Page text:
Their website is also clear, easy to navigate, and helpful. The tone is engagingly light and friendly, in keeping with the school’s description of itself as “a family”, yet it has all the information anyone might reasonably need, including several examples of student films.

Incidentally, I think these shorts, where made available, are a good guide to a school’s effectiveness, and recommend taking the time to study them with a keen critical eye.


  • Website:
  • Location: 38 Rosebery Avenue, London, EC1R 4RN (Google Maps)
  • Fees: The foundation course is probably the most interesting. It involves weekly three-hour sessions for 10 weeks and costs £1,199 ($1,825), payable in full or in four instalments of £312.50 ($475) each.
City academy film school London

Fourth on the list of best film schools in London is City Academy, whose courses have been previously mentioned on our site. Founded in 2006, City Academy has over 40 locations across London, but its base is in Islington, just north of the city centre. It’s privately funded, so not to be confused with publicly-funded City of London Academy.

In its dedicated film school, City offers a narrow range of mainly technical subjects, such as editing with Final Cut Pro X software, DSLR filmmaking, and Photoshop (the last for stills photography). However, there is also a course on making short films and an intensive foundation filmmaking course for beginners. Foundation classes are small, held in a professional film/TV studio near Piccadilly, and mostly in the evening or at weekends; there’s no full-time curriculum.

They have an excellent site that’s one of my favorites among all others mentioned on the best film schools in London list. It has clear information, helpful course descriptions, and straightforward navigation. Videos are available on YouTube and the academy is also on Twitter, Linkedin, Facebook, and Google+.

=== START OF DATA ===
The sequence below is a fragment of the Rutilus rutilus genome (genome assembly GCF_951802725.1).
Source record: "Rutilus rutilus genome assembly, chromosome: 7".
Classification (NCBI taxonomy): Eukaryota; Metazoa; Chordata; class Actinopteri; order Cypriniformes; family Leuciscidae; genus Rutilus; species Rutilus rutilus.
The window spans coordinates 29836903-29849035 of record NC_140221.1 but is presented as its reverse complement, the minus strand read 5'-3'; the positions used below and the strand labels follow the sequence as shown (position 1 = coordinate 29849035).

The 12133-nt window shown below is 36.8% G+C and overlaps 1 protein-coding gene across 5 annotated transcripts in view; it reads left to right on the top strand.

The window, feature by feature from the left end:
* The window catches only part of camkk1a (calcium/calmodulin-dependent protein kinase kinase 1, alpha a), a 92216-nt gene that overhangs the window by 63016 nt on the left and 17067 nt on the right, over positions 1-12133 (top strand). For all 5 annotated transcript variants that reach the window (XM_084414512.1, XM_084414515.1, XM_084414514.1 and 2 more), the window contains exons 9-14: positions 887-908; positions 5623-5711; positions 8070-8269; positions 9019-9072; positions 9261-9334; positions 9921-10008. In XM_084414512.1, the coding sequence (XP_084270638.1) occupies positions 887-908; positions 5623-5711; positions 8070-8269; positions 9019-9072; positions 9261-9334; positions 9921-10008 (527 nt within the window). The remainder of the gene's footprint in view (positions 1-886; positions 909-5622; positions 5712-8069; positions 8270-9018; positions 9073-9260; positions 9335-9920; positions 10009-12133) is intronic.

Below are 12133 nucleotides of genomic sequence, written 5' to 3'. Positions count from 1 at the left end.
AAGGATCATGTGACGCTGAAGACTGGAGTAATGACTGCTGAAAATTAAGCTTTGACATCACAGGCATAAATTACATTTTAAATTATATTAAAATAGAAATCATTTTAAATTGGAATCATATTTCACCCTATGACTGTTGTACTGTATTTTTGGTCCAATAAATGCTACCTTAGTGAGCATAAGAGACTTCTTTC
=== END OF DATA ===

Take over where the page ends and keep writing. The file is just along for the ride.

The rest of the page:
• Website:
  • Location: 8 Lewisham Way, New Cross, London SE14 6NW (Google Maps)
  • Fees: For an MA-only school, especially one with such fine provenance, fees are reasonable, but hardly cheap. The ticket for the generalist Film & Screen Studies course is £13,340 ($20,280), and £20,000 ($30,400) for an MA.
Goldsmith film school London

Goldsmiths, a public research university situated in arty New Cross, east London, was originally founded in 1891 and is part of the University of London. It’s noted for its arts and social sciences faculties, so the recently-founded Screen School seems a complementary extension of its resources.

The school operates within the college’s Department of Media and Communications, which boasts a purpose-built media facility. The focus is on film production, not acting. The range of courses is narrow, being limited to, mainly, one-year full-time MA studies in film-making. These are also available as two-year part-time studies. There are no short courses, diplomas, or BA degrees.

There are no fewer than nine distinct MA courses: Directing Fiction, Producing, Screen Documentary, Cinematography, Sound Recording & Design, Editing, Script Writing, Film & Screen Studies, and Television Journalism. There’s also a one-year MSc in Computer Games & Entertainment, as well as an MA in Radio.

The school’s association with Goldsmiths has given it instant credibility with the arts and media worlds, enabling it to offer one-year mentoring with key individuals and companies in those areas. It also attracts high-profile guests to its events and debates, such as Danny Boyle, Stephen Frears, Tim Bevan, Alan Parker, and Paul Greengrass.